When lawmakers fled Springfield on May 31 without fixing the state's pension crisis, Gov. Pat Quinn said he would bring them back "as soon as possible" to vote on a solution.
One week. Two weeks. Three weeks. Four weeks and counting.
Boy, though. They've been busy.
Senate Democrats zipped to Villa Park for drinks with Tom Cullerton, popped by a reception for Napoleon Harris hosted by Senate President John Cullerton, and sipped martinis at Tavern at The Park with Michael Hastings. They're candidates on the November ballot.
The Dems lined up their putts at golf outings for senators Terry Link, John Sullivan and Toi Hutchinson. And they joined Sen. Kwame Raoul for a fundraiser that included live music and drinks in Hyde Park.
State Rep. John D'Amicohosted an Italian-themed soiree in Chicago while Rep. Elizabeth "Lisa" Hernandez scheduled a July birthday fundraiser with an open bar. Republican Sen. Carole Pankau collected checks at her annual "Chip-in Fore Carole" golf outing. Get it? Such a cute play on words, we can't stand it! Sorry to miss it!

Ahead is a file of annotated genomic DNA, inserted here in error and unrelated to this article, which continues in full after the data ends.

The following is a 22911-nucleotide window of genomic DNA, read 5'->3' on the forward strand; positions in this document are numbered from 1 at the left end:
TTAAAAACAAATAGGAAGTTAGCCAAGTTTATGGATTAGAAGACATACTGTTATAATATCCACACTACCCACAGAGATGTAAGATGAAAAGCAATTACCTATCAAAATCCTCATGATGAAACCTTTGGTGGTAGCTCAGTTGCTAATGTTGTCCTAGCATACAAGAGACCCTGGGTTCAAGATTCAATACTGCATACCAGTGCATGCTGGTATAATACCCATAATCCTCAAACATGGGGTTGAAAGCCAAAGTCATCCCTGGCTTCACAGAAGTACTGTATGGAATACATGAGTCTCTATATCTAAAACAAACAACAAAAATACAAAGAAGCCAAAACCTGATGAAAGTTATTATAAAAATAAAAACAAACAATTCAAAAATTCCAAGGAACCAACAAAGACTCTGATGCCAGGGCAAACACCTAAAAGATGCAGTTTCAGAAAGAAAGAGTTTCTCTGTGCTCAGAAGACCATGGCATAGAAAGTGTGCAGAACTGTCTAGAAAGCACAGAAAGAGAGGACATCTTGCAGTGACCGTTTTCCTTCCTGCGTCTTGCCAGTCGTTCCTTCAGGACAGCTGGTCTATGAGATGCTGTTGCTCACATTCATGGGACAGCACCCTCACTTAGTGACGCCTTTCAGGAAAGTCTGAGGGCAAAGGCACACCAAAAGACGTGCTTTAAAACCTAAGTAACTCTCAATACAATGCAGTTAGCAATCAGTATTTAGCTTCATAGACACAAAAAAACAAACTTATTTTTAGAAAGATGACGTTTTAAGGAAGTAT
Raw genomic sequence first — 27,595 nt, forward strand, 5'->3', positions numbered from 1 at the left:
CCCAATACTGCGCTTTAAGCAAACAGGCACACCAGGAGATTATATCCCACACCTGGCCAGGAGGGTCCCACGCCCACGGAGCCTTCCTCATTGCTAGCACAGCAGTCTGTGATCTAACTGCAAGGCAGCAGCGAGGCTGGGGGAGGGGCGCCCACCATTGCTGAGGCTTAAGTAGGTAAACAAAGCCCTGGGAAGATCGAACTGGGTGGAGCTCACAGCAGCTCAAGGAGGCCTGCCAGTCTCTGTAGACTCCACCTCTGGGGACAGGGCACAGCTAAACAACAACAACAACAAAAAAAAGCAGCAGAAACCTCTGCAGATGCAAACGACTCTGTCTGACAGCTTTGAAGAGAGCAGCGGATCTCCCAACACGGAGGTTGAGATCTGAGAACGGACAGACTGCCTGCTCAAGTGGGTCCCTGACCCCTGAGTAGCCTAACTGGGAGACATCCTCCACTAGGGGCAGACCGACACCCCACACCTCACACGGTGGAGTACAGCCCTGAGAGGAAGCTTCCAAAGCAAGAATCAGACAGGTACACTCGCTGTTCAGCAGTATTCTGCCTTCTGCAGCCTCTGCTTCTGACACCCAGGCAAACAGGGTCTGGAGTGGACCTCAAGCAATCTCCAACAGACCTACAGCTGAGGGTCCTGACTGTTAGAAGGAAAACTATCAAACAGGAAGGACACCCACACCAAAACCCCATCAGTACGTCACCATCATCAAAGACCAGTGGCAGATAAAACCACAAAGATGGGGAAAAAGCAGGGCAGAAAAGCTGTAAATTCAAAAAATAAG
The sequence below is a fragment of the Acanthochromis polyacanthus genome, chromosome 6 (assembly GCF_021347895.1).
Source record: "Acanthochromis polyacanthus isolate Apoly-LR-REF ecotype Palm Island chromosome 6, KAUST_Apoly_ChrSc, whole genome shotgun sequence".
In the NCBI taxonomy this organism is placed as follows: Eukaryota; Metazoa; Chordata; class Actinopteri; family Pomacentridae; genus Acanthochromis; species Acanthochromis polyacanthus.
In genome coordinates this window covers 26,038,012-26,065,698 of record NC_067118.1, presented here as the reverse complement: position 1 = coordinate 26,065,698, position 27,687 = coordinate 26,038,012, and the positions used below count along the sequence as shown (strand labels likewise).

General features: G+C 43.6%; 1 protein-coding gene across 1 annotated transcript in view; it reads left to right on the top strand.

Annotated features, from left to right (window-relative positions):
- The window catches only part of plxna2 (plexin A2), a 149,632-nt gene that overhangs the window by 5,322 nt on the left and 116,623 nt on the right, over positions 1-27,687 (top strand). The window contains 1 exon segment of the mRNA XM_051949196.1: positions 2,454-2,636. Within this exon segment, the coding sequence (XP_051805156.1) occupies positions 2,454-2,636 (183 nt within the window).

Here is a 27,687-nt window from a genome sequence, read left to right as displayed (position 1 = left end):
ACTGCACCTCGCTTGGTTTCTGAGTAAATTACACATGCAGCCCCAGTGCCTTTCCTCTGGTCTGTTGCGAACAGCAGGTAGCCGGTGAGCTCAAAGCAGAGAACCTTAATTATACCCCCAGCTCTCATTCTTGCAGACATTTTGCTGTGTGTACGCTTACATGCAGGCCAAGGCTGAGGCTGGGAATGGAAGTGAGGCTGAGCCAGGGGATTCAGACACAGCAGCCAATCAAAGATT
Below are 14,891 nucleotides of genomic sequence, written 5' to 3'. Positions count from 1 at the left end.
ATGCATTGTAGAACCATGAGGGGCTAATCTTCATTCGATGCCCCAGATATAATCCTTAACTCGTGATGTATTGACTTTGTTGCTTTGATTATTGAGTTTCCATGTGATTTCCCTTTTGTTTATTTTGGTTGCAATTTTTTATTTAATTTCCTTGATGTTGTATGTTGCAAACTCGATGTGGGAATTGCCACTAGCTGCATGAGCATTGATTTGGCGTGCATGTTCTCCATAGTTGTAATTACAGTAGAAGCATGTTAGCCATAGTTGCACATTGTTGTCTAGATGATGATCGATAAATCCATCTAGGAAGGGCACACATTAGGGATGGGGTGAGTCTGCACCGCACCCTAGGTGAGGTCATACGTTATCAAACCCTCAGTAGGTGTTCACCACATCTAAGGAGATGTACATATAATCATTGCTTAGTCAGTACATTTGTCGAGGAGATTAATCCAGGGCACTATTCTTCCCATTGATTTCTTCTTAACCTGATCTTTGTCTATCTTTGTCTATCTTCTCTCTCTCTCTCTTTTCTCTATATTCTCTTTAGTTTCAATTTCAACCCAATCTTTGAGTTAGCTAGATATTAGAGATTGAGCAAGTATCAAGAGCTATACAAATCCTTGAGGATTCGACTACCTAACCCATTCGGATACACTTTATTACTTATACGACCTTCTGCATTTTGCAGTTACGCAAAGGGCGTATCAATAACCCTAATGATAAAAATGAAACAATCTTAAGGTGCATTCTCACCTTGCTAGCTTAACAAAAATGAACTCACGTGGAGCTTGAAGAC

All that partying. Working in the General Assembly must be exhausting.
Rank-and-file lawmakers will tell you they're frustrated that their bosses — House Speaker Michael Madigan, Senate President John Cullerton and Republican leaders Tom Cross and Christine Radogno — haven't figured out how to save the state from its pension disaster. The leaders met twice with Quinn in June, but no deal is in sight.
Until the leaders have a deal, lawmakers will tell you, there's no point heading back to Springfield. They're powerless.
Back to the links. Back to the parties. Back to raising money.
Hey folks, put your drivers back in the bag long enough to scream for a pension fix. Pressure the leaders. Where is your outrage?
Illinois has the worst record in the nation on public pensions. As we discuss in the other editorial on this page, the state is about to be forced to acknowledge that the problem is far deeper than the $83 billion in pension underfunding that the pols have acknowledged. A stack of $9 billion in unpaid bills continues to cycle through the comptroller's office. Add the unfunded pension and health care liabilities of local governments, as compiled by the Illinois Policy Institute, and Illinois taxpayers' collective debt stands at more than $200 billion.
Lawmakers, where are you? Golfing. Eating. Drinking. Hauling in money for the fall campaign.
What are you going to campaign on? That you failed again to save this state from financial ruin?
If you see a few legislators — try the first tee — remind them they should be in ZIP code 62706. Show them a map. Perhaps they've forgotten the route to Springfield. They sure seem to have forgotten the mess they left behind.